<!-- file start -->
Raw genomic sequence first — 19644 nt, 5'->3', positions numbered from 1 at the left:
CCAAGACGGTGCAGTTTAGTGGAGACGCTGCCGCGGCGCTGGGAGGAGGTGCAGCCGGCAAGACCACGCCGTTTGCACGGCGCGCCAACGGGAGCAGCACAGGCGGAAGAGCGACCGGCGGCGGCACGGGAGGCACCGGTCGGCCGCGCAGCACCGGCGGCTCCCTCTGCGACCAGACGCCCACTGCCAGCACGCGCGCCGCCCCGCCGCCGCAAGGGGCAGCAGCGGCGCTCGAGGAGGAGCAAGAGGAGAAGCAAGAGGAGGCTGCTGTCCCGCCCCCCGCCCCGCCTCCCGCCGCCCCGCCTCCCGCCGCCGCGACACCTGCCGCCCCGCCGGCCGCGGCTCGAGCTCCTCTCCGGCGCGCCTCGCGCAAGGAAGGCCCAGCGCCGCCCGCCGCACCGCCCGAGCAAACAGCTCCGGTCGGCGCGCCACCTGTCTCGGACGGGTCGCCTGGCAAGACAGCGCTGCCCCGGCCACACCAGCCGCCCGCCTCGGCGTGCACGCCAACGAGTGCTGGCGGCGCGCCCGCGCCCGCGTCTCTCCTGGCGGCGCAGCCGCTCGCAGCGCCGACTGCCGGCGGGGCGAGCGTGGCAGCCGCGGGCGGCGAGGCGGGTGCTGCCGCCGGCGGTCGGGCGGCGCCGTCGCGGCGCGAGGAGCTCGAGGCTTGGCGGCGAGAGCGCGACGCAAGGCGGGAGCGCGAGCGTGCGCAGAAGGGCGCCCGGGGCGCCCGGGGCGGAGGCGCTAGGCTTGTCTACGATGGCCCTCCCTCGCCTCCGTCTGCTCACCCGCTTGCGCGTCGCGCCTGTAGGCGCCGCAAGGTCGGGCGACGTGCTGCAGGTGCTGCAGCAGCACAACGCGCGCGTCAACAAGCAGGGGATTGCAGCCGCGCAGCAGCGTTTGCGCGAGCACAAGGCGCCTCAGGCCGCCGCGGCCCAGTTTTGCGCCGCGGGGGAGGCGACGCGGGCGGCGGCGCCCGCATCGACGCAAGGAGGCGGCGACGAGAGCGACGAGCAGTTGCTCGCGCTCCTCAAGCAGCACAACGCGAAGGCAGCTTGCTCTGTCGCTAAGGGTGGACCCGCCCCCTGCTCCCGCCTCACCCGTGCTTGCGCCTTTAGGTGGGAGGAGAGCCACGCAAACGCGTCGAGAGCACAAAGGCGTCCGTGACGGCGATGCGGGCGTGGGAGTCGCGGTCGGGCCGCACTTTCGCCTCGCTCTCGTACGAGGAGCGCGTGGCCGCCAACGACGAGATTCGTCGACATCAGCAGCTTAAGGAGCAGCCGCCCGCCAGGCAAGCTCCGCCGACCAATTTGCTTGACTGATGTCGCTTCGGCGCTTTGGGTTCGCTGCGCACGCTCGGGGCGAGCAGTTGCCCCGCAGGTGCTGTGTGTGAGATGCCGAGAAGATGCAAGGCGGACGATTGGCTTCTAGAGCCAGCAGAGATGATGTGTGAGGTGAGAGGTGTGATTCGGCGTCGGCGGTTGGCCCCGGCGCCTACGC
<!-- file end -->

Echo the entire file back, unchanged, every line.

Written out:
Raw genomic sequence first — 19644 nt, 5'->3', positions numbered from 1 at the left:
CCAAGACGGTGCAGTTTAGTGGAGACGCTGCCGCGGCGCTGGGAGGAGGTGCAGCCGGCAAGACCACGCCGTTTGCACGGCGCGCCAACGGGAGCAGCACAGGCGGAAGAGCGACCGGCGGCGGCACGGGAGGCACCGGTCGGCCGCGCAGCACCGGCGGCTCCCTCTGCGACCAGACGCCCACTGCCAGCACGCGCGCCGCCCCGCCGCCGCAAGGGGCAGCAGCGGCGCTCGAGGAGGAGCAAGAGGAGAAGCAAGAGGAGGCTGCTGTCCCGCCCCCCGCCCCGCCTCCCGCCGCCCCGCCTCCCGCCGCCGCGACACCTGCCGCCCCGCCGGCCGCGGCTCGAGCTCCTCTCCGGCGCGCCTCGCGCAAGGAAGGCCCAGCGCCGCCCGCCGCACCGCCCGAGCAAACAGCTCCGGTCGGCGCGCCACCTGTCTCGGACGGGTCGCCTGGCAAGACAGCGCTGCCCCGGCCACACCAGCCGCCCGCCTCGGCGTGCACGCCAACGAGTGCTGGCGGCGCGCCCGCGCCCGCGTCTCTCCTGGCGGCGCAGCCGCTCGCAGCGCCGACTGCCGGCGGGGCGAGCGTGGCAGCCGCGGGCGGCGAGGCGGGTGCTGCCGCCGGCGGTCGGGCGGCGCCGTCGCGGCGCGAGGAGCTCGAGGCTTGGCGGCGAGAGCGCGACGCAAGGCGGGAGCGCGAGCGTGCGCAGAAGGGCGCCCGGGGCGCCCGGGGCGGAGGCGCTAGGCTTGTCTACGATGGCCCTCCCTCGCCTCCGTCTGCTCACCCGCTTGCGCGTCGCGCCTGTAGGCGCCGCAAGGTCGGGCGACGTGCTGCAGGTGCTGCAGCAGCACAACGCGCGCGTCAACAAGCAGGGGATTGCAGCCGCGCAGCAGCGTTTGCGCGAGCACAAGGCGCCTCAGGCCGCCGCGGCCCAGTTTTGCGCCGCGGGGGAGGCGACGCGGGCGGCGGCGCCCGCATCGACGCAAGGAGGCGGCGACGAGAGCGACGAGCAGTTGCTCGCGCTCCTCAAGCAGCACAACGCGAAGGCAGCTTGCTCTGTCGCTAAGGGTGGACCCGCCCCCTGCTCCCGCCTCACCCGTGCTTGCGCCTTTAGGTGGGAGGAGAGCCACGCAAACGCGTCGAGAGCACAAAGGCGTCCGTGACGGCGATGCGGGCGTGGGAGTCGCGGTCGGGCCGCACTTTCGCCTCGCTCTCGTACGAGGAGCGCGTGGCCGCCAACGACGAGATTCGTCGACATCAGCAGCTTAAGGAGCAGCCGCCCGCCAGGCAAGCTCCGCCGACCAATTTGCTTGACTGATGTCGCTTCGGCGCTTTGGGTTCGCTGCGCACGCTCGGGGCGAGCAGTTGCCCCGCAGGTGCTGTGTGTGAGATGCCGAGAAGATGCAAGGCGGACGATTGGCTTCTAGAGCCAGCAGAGATGATGTGTGAGGTGAGAGGTGTGATTCGGCGTCGGCGGTTGGCCCCGGCGCCTACGC